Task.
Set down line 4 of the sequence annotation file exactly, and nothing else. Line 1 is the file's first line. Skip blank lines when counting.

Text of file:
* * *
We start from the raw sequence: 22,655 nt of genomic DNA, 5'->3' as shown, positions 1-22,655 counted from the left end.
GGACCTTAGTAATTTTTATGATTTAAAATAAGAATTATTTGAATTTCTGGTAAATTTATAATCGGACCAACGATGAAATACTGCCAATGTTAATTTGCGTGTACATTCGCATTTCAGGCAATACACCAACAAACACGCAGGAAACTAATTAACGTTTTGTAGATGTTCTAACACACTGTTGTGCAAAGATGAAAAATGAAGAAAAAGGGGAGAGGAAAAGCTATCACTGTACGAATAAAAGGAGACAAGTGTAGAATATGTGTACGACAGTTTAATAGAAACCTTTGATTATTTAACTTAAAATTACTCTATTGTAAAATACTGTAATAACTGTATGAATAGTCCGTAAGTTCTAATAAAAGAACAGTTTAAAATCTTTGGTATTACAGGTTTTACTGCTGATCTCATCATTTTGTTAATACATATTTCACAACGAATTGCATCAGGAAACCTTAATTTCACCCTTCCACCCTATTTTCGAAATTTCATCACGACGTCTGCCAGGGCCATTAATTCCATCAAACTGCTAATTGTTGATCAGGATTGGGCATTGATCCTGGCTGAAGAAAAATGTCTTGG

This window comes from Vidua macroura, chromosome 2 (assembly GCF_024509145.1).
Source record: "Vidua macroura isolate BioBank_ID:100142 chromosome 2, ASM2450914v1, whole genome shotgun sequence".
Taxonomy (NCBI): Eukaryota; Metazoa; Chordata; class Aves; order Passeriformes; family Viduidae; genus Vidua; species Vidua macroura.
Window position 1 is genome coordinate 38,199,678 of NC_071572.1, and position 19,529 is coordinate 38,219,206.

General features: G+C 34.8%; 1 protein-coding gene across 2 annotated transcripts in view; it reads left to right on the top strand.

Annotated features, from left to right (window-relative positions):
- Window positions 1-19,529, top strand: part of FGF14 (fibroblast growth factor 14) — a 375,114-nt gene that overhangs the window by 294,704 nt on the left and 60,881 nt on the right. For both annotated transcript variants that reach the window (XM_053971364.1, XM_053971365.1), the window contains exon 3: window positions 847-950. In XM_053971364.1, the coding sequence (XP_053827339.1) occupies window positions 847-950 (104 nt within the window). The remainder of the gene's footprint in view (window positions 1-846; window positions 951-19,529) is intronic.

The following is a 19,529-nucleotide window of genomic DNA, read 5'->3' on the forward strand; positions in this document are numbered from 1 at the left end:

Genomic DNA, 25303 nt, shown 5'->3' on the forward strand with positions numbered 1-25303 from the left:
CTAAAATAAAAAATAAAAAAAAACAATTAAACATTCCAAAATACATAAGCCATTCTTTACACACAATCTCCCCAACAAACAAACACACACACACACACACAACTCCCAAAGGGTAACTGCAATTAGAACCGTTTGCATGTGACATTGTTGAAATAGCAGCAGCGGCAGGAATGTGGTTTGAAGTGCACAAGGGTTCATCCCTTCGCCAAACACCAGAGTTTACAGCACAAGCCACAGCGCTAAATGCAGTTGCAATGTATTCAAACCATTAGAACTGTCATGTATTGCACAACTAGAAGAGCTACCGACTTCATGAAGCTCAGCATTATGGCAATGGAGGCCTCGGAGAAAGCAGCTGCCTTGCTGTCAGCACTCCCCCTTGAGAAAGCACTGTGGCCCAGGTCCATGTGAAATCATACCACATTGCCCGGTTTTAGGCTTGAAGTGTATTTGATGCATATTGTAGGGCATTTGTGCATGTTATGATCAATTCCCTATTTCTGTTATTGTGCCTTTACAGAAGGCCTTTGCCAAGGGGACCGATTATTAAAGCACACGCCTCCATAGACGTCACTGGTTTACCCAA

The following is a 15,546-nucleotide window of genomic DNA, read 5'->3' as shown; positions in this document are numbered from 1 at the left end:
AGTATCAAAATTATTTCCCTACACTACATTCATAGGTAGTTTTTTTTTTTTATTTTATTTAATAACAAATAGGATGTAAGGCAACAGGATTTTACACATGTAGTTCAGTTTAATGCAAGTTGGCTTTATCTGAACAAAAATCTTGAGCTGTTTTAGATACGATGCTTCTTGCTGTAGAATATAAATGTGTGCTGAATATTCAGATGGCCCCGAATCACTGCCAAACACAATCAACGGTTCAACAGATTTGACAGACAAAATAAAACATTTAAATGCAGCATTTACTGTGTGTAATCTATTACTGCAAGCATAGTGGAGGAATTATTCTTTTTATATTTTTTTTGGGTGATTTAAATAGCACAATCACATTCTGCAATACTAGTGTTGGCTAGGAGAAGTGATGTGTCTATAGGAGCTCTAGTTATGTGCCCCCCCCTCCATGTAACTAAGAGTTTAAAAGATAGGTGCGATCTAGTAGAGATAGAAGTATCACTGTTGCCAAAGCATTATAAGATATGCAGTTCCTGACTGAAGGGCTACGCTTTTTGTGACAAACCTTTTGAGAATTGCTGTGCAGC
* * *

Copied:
Source record: "Vidua macroura isolate BioBank_ID:100142 chromosome 2, ASM2450914v1, whole genome shotgun sequence".